An SBDC That Turned Things Around
11 W. Mt. Royal
Baltimore, MD 21201
MSBCD Contact E-mail
Name of director: Kiesha Haughton Smoots
No. of employees: Six
No. of clients: 255
Hours spent with clients: 4,726
Capital infusion: $13.6 million in 2010
What's noteworthy: In less than a year, the center went from being one of the worst performing SBDCs in the state to being one of the best.
The Small Business Development Center in Baltimore had lagged behind other Maryland SBDCs on most fronts, including capital infusion and job creation. The previous director retired in late 2009 and the center needed a fresh face with a smart turnaround plan.
Enter Kiesha Haughton Smoots, the 34-year-old director whose youthful energy and risk-taking edge helped transform the SBDC from one of the state's worst performing to one of the best. Since she came on board, businesses that worked with the SBDC generated $33 million in sales in fiscal 2010, up from $8 million in the year-earlier period.
"I tried to do away with that bureaucratic, it-has-to-be-this-way mindset," says Smoots, who has revamped everything from the way counselors advise businesses ("Focus on your area of expertise and refer to other counselors when necessary.") to how the SBDC reports its performance to the Small Business Administration ("Reach out to past clients and find out if they've hired people—we can report those new jobs.").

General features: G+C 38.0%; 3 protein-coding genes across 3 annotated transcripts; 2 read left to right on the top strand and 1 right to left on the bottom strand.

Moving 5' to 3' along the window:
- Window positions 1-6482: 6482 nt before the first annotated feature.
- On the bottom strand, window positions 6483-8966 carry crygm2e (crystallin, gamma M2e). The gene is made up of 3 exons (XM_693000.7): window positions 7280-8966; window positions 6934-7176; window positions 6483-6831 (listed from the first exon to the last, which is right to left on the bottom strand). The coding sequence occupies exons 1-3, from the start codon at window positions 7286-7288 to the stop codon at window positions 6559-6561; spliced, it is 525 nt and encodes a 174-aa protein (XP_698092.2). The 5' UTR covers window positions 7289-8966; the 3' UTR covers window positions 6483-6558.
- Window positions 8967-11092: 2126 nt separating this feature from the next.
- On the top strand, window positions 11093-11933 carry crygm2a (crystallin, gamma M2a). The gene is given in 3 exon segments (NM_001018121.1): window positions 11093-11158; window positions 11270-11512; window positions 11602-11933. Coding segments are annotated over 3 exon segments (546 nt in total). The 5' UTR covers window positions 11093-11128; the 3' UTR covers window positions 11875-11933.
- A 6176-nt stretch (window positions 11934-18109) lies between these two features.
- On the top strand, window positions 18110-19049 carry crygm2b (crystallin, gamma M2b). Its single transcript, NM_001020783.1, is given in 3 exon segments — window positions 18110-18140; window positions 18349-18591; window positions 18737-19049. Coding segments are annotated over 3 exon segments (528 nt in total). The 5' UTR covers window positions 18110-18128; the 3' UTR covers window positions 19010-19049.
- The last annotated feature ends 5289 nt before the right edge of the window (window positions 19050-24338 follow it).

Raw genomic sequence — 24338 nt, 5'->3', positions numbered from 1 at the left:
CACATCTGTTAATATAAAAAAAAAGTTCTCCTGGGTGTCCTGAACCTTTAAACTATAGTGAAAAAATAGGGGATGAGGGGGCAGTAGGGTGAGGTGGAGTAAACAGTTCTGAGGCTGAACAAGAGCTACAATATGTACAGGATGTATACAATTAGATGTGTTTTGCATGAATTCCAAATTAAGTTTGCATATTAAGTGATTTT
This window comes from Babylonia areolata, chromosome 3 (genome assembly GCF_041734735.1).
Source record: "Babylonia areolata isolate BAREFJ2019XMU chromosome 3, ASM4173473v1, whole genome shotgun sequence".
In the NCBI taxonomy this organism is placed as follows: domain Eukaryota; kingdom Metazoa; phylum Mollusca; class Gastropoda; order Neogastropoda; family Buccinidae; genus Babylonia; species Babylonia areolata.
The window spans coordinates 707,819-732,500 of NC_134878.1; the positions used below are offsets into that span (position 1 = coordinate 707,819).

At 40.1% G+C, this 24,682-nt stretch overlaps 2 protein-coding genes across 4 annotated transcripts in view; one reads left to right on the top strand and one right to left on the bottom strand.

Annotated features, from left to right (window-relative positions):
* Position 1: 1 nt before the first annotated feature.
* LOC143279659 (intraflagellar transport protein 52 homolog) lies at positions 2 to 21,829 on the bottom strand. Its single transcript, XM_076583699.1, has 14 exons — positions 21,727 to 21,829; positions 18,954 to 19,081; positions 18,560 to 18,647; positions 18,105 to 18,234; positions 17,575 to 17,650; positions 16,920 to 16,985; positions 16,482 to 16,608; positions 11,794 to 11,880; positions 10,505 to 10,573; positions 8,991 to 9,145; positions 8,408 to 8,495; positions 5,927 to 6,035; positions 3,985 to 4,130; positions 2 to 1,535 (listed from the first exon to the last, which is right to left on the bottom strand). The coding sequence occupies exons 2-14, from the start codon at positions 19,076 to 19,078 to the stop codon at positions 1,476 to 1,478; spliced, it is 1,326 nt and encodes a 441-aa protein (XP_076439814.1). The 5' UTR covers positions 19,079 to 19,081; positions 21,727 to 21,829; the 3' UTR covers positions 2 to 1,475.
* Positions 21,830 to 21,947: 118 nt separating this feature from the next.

Affiliated with the University of Baltimore, the Central Region SBDC covers 40 percent of the businesses in Maryland, including those in Baltimore and its neighboring counties. The area is a hub for government contractors and life sciences companies, among other industries.
Former director Sonia Stockton's legacy was her effort to create a "CEO Accelerator Program," an intensive two-year course that helps businesses pinpoint their weak spots and develop a plan for growth. The program launched last spring under Smoots, though she tweaked it a bit: "Communication between everyone involved needed to flow better," she says, adding that trainers, mentors, and counselors now regularly meet to ensure that "too many hands in the pot don't spoil the brew."
Though the program is still in the pilot phase, participating businesses say they are making progress.
"You're working with people who care about you and care about your company," says Anthie Zairis, co-founder of Group-Z, which develops software for the state of Maryland. "They're coaching us on how to secure a contract with the federal government, which has been an elusive goal."
What's next on the agenda for Smoots? Getting every branch office in the Maryland SBDC network on Facebook and LinkedIn. "We need to roll out more social media channels for our clients," she says. "Not everybody's on board yet, but I think we can make it happen."
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